1) The first sentence of your book is “It took a long time for me to admit that I had failed.” Do you think that was part of your experience of being a man — that in order to see yourself as a man it was impossible for you to see yourself as a failure?
It’s a little more complicated than that, given that my first novel, “An Underachiever’s Diary,” is all about the virtues of not succeeding. But I did find myself at a place in life where failure was not an option–at least not one that I wanted to consider. I was the father of a four-year-old boy, and I wanted to provide for him. I also wanted to be an example. I was in a new relationship after my divorce and I wanted to be able to buy her an engagement ring. But I couldn’t afford one, not on the $192.63 a week I was taking home in unemployment. Not even close. It brought me face to face with an ugly truth that I didn’t want to see.
2) This is a question we have asked a wide variety of men through the years, and the answer always surprises us. Although a great number of heartbreaking things happen in your book, you never cry. When was the last time you cried?
It’s true that I never cried during any of the events that take place in the book. I’m not a big crier in life. But I have a hard time reading from certain passages of the book without crying, or at least choking up–the last chapter, which is addressed to my son, is something that I know I’m never going to be able to read aloud. It turns me into a blubbering mess. I remember crying when I read it over for the first time; the last time I cried, though, was when I was describing how I wrote the book to a room full of media professionals. I had to stop and blow my nose.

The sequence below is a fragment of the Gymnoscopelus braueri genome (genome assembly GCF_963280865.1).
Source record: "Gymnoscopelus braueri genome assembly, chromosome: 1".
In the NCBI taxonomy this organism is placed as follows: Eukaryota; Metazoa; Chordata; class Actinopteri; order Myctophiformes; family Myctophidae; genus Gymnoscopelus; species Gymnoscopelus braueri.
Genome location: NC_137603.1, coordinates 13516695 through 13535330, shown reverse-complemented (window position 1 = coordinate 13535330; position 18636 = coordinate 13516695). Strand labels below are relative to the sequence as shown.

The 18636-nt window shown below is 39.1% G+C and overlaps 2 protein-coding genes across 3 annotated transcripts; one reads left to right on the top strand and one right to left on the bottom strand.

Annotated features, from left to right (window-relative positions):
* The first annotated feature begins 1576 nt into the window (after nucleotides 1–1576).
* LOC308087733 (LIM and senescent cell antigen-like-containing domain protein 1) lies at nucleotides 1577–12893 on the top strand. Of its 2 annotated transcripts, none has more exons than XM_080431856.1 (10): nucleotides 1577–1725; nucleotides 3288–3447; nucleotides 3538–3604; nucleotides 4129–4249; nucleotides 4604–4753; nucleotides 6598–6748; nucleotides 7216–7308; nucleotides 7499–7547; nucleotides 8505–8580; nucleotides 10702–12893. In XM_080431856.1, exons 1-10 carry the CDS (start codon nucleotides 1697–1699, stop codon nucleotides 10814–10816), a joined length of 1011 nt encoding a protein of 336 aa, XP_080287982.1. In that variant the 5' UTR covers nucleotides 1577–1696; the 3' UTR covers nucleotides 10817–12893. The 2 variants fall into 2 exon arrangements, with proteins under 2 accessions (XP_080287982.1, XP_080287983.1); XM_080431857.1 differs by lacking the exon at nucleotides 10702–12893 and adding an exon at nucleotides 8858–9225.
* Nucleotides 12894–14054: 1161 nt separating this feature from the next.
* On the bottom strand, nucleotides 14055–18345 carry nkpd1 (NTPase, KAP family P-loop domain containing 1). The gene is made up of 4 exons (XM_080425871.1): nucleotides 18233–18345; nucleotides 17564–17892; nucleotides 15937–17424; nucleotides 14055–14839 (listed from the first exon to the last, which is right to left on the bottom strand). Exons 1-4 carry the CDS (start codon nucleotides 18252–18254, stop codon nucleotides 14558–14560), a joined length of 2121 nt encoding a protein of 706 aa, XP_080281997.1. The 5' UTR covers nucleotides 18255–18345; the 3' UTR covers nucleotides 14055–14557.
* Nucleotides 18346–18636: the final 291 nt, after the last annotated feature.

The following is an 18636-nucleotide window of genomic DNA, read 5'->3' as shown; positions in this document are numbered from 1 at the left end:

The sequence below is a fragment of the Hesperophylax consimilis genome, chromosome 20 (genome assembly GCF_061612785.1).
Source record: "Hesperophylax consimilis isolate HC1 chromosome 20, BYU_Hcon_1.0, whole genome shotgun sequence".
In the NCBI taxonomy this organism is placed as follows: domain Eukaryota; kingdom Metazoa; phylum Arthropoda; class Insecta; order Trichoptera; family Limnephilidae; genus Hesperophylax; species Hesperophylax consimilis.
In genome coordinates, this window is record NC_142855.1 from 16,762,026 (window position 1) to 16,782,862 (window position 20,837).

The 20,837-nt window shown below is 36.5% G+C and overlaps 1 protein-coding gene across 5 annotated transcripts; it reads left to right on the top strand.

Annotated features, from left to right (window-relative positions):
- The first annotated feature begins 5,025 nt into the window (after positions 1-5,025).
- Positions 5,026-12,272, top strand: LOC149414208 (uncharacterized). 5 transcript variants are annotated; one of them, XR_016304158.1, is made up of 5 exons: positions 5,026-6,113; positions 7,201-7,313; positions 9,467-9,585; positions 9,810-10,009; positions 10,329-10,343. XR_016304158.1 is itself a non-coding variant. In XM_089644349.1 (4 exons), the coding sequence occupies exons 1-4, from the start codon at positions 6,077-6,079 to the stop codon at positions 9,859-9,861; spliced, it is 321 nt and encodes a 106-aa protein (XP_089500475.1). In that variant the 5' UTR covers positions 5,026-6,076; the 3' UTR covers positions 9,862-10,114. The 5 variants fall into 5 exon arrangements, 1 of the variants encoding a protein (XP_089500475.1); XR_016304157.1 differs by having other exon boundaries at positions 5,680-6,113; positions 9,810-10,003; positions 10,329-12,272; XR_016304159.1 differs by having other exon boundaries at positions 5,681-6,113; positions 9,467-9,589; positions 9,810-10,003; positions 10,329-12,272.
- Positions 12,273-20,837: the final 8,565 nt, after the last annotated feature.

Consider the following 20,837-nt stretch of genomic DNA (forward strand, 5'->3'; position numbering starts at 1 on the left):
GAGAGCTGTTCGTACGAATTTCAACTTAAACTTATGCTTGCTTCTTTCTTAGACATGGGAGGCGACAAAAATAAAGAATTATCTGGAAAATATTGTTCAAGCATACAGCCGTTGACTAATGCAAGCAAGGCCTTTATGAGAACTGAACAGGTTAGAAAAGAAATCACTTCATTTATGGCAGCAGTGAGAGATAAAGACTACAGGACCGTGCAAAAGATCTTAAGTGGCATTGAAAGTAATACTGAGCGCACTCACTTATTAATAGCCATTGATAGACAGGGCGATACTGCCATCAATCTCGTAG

3) Is it really possible for a person to be “too good to be true?”
Of course not! That’s the whole problem with this whole behavioral tendency of mine which stretches all the way back to early childhood. To be the one who never needs anything, who can grin and bear it through a miserable divorce and unfair custody agreement, who can suffer the loss of a marriage and a career without losing his cool…That’s what I tried to be, and it didn’t work! It brought me to my knees, and it took writing this book to just be true.
4) In the book you speak about a time when you unhesitatingly write on a piece of paper that one of the things you want most in life is “to be a good father.” You explain that the desire to be a good father to your son “had welled up in me in the delivery room while he was still wriggling putty in a swaddling blanket and the better part amphibian.” Do you believe — as we do at The Good Men Project — that that is a universal feeling shared by most men? If so, why do we not as culture talk about it more?
I think it is a feeling shared by most men, if not all of us. I’m sure there are some fathers who’d rather be working or waiting at the bar during labor (like in the old days) but I bet that would be really frowned upon. Fathers are supposed to be “hands on” in 2012, and if you don’t see that written about much, or discussed in magazine articles, it probably has to do with the male resistance to emoting. You know, just letting loose and gushing about fatherhood (or being a husband, or being a son to aging parents, etc.). I think that resistance probably drives the culture more than the culture not wanting to hear it.
5) What one bit of advice can you see yourself giving your son when he turns 16?
Oh, boy. There’s so much I hope to tell him when he gets older. At 16 he’ll probably just scoff and roll his eyes at me, but here’s the biggest thing: always do your work. Prepare for your test, or your term paper, or your debate, or your soccer game, more than the other guy. Know what you need to do before you get there and the unexpected won’t throw you. It sounds more like coaching than parenting, but I’m also my son’s soccer coach, so I think I can get away with it!